The graduate courses will continue to cover animal models, genetic evaluation methods, estimation of variance components, quantitative genetics, and computing methodology, but over time there will be more coverage of QTLs and use of markers covered within these courses. Strategies for utilizing new technologies in breeding programs in different situations will also be a priority. A course in bioinformatics should be developed.
Many graduate students want to specialize in molecular genetics, but they seldom have the necessary background in genetics courses (at the undergraduate level) to be able to take any graduate level courses in biotechnology. Thus, there needs to be an intermediate course at the graduate level to prepare students for biotechnology work. The new person in either the dairy or swine genomics positions may be able to put together such a course in cooperation with Drs. Gibbins and Squires.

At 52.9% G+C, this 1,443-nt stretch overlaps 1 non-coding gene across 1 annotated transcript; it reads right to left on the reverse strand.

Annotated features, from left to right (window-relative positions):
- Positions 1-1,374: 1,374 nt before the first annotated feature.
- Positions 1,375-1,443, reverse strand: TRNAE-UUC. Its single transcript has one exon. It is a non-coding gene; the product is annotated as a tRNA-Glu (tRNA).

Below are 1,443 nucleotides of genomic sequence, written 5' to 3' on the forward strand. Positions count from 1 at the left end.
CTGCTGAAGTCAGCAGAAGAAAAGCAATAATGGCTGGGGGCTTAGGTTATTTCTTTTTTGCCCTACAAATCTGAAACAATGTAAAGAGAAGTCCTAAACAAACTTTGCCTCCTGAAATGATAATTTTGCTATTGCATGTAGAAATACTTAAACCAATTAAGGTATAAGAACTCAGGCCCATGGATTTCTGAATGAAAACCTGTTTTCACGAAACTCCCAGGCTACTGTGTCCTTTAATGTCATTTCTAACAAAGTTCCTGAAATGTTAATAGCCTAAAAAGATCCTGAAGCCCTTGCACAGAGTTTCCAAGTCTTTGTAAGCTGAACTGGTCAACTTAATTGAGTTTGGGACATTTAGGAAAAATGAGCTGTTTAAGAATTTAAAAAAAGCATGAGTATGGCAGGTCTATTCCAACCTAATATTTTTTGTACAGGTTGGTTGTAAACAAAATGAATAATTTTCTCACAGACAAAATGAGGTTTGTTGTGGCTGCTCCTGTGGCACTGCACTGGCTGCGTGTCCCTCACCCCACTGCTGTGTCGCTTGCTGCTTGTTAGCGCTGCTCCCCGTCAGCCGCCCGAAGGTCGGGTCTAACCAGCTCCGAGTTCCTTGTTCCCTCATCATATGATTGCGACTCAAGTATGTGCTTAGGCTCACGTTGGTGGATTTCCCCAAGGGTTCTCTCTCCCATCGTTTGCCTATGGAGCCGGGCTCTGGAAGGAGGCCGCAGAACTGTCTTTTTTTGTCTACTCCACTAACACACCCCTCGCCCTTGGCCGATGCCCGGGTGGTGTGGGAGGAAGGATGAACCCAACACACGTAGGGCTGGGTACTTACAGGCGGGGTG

A course on selection index should continue, but restructured in the context of building breeding plans and strategies involving the economics of production as well. The incorporation of genotype information should also be included in such a course.